On October 5, 2010 a landmark report on “The Future of Nursing“ was published by the Institute of Medicine, sponsored by the Robert Wood Johnson Foundation. This report is the most comprehensive and data based analysis of the various issues facing the profession and the discipline, written by a committee of experts from within and outside of nursing.

All nurses in leadership positions should read the 600 page report you can access via the web link provided here. The report provides a framework for the work to be done by all of us to maximize the contributions of the nursing profession to improving the health and well-being of citizens in this country and so many others.

I have asked several members of the IOM committee to share their thoughts about questions I posed. I highly recommend to you their valuable answers and insights —and WELCOME your thoughts in response!! Please do sign on and tell us what you are thinking…..
Marion E Broome, editor, Nursing Outlook: The Official Journal of The American Academy of Nursing

http://www.iom.edu/Reports/2010/The-Future-of-Nursing-Leading-Change-Advancing-Health.aspx

Question: What do you think is the single most important issue that nursing must address in the next 2 years?

Response from: Linda Burnes Bolton, DrPH, RN, FAAN
Vice President and Chief Nursing Officer,
Cedars-Sinai Health System and Research Institute, Los Angeles, CA

Nurses and nursing organizations must assume professional and leadership responsibility to adopt the committee’s recommendations on improving the professional nurses’ capacity to participate in the transformation of our health care system. As stated in the committee’s report we need nurses across all settings to be better educated and to work within and outside of their organizations for safer, patient centered, equitable, effective and efficient health care for the American public.

Question: Based on the work of the committee what advice would you give nurses newly entering the field who want to maximize their contributions to the field over the course of their career?

Response from: Linda Burnes Bolton, DrPH, RN, FAAN
Vice President and Chief Nursing Officer,
Cedars-Sinai Health System and Research Institute, Los Angeles, CA

New nurses entering the field should seek opportunities to participate in transitional programs that will facilitate their adoption of evidenced based, effective health care. Nurses must adopt a commitment to life-long learning that includes working with consumers, physicians and other health professionals as full partners in the promotion of health , prevention of adverse events and the fostering of health system renovation across the continuum of care. The greatest demand for nursing care remains outside of acute care settings. Individuals entering the field should seek to acquire knowledge, skills and experience to provide care across the life span and settings.

Response from: Liana Orsolini-Hain, PhD, RN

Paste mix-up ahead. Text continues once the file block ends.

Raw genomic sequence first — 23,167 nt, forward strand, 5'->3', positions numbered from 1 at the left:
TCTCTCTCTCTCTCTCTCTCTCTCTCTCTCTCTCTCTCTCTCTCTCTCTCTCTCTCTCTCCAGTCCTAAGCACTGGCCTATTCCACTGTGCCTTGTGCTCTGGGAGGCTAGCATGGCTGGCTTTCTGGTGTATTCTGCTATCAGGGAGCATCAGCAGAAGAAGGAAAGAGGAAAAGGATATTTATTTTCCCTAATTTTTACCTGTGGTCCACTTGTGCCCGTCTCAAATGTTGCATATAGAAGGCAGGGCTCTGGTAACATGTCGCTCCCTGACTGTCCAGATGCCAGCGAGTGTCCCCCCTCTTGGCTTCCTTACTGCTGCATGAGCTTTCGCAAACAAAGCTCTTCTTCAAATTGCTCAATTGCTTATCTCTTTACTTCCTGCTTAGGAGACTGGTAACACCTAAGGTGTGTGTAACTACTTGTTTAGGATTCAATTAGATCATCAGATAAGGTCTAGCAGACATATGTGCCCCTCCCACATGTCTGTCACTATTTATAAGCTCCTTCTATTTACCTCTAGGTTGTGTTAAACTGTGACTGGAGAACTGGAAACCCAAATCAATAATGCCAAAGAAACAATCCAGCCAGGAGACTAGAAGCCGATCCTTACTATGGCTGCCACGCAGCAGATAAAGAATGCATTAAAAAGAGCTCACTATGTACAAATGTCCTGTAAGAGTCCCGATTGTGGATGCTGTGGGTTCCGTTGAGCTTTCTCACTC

Nursing Instructor, City College of San Francisco, CA

Stay in school. I am hearing from chief nursing officers that they will become further financially strapped due to healthcare reform and probably won’t have the financial resources to train new graduates. They are being selective and are hiring BSN prepared nurses over AD prepared nurses in many parts of the country. Some hospitals in California are advertising that they prefer new graduates to have a master’s degree in nursing to make up for their lack of experience. Healthcare Reform will provide many new opportunities for nurses who get their NP and can practice primary care, especially collaboratively within medical homes and other chronic care management entities. A certification in geriatrics will go a long way as 78 million baby boomers continue to age. Also, consider a trajectory that will enable you to become a nursing educator. We have a serious nursing faculty shortage that will worsen as older faculty retire. We desperately need more doctorally prepared nurses to teach in universities and in community colleges offering the BSN degree. Lastly, join a few nursing, political, and leadership professional organizations. All of us should be active members of our specialty organization to help us stay up to date in our practice. We need more nurses to lead the implementation of health care reform, and we need to learn to lead at the national level.

Question: What strategies should leaders in nurse education employ most effectively to lead their faculty to respond to the mandates in the IOM report on the Future of Nursing?

Response from: Linda Burnes Bolton, DrPH, RN, FAAN
Vice President and Chief Nursing Officer,
Cedars-Sinai Health System and Research Institute, Los Angeles, CA

Presidents of universities and colleges must work with deans of nursing and other health professional schools to promote interdisciplinary education at the undergraduate and graduate level. It is essential that faculty actively lead efforts to prepare nurses to work within complex systems, engage consumers and patients at the community and point of care level, to identify opportunities to work environments so that they are beneficial to patients and less burdensome to health professionals through the use of technology and the creation of innovative systems of care.